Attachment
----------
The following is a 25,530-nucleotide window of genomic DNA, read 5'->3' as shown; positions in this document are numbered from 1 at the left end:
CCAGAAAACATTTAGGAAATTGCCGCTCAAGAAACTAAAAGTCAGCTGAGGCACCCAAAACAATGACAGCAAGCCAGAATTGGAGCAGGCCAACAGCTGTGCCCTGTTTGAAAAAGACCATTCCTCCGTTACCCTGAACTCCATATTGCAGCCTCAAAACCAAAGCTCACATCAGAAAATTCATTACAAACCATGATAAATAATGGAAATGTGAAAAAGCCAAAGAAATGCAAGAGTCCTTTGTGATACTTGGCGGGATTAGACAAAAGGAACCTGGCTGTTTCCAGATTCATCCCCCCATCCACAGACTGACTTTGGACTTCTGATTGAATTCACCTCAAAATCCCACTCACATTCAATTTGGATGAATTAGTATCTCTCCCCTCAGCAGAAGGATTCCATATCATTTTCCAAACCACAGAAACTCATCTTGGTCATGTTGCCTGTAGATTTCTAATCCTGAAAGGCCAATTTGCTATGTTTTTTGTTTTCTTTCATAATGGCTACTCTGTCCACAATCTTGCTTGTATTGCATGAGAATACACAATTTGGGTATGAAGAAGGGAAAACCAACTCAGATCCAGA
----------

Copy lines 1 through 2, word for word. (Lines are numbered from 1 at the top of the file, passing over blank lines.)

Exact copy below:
The following is a 25,530-nucleotide window of genomic DNA, read 5'->3' as shown; positions in this document are numbered from 1 at the left end:
CCAGAAAACATTTAGGAAATTGCCGCTCAAGAAACTAAAAGTCAGCTGAGGCACCCAAAACAATGACAGCAAGCCAGAATTGGAGCAGGCCAACAGCTGTGCCCTGTTTGAAAAAGACCATTCCTCCGTTACCCTGAACTCCATATTGCAGCCTCAAAACCAAAGCTCACATCAGAAAATTCATTACAAACCATGATAAATAATGGAAATGTGAAAAAGCCAAAGAAATGCAAGAGTCCTTTGTGATACTTGGCGGGATTAGACAAAAGGAACCTGGCTGTTTCCAGATTCATCCCCCCATCCACAGACTGACTTTGGACTTCTGATTGAATTCACCTCAAAATCCCACTCACATTCAATTTGGATGAATTAGTATCTCTCCCCTCAGCAGAAGGATTCCATATCATTTTCCAAACCACAGAAACTCATCTTGGTCATGTTGCCTGTAGATTTCTAATCCTGAAAGGCCAATTTGCTATGTTTTTTGTTTTCTTTCATAATGGCTACTCTGTCCACAATCTTGCTTGTATTGCATGAGAATACACAATTTGGGTATGAAGAAGGGAAAACCAACTCAGATCCAGA